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Inside the Transformation of Deep Ellum

The Dallas neighborhood of Deep Ellum is the city's answer to SoHo in New York, the Mission in San Francisco, or the Arts District in Los Angeles—once gritty, now trendy.
April 9, 2018, 11am PDT | James Brasuell | @CasualBrasuell
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Terry Shuck

Tristan Hallman reports on the changes in Deep Ellum, a neighborhood in Dallas undergoing transformation as new residents and development investment arrive in a wave of urban revitalization.

Deep Ellum is having a moment. Parking can be hard to come by. Crowds fill the sidewalks day and night for barbecue and ice cream and live music and doughnuts and craft beer.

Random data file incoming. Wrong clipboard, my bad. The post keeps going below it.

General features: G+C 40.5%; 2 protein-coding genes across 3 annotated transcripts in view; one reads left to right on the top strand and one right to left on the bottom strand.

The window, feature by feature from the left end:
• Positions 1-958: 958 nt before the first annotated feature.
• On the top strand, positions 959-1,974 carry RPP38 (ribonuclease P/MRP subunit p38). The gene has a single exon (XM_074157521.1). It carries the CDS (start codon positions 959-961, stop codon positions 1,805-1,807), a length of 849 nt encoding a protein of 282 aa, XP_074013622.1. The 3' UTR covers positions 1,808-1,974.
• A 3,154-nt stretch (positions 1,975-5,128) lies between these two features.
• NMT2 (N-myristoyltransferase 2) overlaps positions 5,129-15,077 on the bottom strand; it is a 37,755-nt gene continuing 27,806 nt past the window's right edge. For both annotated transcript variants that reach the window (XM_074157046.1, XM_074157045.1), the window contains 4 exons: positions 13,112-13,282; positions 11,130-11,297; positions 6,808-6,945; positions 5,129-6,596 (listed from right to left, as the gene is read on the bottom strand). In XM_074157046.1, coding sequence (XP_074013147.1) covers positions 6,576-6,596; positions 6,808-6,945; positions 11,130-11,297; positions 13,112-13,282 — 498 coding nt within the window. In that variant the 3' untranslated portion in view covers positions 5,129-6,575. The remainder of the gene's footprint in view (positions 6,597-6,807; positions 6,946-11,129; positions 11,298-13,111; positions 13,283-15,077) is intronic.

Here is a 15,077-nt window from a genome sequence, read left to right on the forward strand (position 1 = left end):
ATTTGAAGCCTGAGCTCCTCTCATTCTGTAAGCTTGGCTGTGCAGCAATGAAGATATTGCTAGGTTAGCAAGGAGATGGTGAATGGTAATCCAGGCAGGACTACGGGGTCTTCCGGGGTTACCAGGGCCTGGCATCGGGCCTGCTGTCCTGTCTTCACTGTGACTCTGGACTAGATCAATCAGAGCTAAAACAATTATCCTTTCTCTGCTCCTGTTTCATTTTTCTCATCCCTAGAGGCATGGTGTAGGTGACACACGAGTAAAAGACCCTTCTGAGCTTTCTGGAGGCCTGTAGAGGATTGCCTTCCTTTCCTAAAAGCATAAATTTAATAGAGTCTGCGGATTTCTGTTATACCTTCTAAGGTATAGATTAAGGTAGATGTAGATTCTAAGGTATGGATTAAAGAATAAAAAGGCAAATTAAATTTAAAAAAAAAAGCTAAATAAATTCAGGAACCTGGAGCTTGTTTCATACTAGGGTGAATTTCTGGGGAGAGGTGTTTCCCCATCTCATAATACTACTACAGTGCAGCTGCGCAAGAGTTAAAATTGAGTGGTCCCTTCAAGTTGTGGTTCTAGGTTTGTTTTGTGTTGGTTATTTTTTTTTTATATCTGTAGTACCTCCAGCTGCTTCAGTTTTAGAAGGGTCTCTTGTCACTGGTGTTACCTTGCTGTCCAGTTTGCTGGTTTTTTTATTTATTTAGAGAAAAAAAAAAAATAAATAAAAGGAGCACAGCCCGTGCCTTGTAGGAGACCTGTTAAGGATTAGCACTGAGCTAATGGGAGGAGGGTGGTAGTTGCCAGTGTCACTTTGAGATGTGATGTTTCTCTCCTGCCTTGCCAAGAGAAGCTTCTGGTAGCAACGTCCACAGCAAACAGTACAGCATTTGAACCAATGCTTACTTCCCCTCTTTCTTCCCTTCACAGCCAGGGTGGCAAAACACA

The problem, according to the premise examined by Hallman, is whether Deep Ellum is losing some of the essential "weirdness" that used to be the neighborhood's defining quality. On the other hand, some of the neighborhood's weirdness was a result of a repeated cycle of economic downturns and lack of investment, soe some stakeholders in the neighborhood now hope to leverage new residential population for the long-term stability of Deep Ellum.

Urban planner Patrick Kennedy is among the sources for the article—Kennedy's participation in the article ensures mentions of a proposal to remove I-345 adjacent to Deep Ellum and the catalyst for the neighborhood's revitalization originating from pedestrian friendly Elm Street.

Full Story:
Published on Thursday, April 5, 2018 in Dallas News
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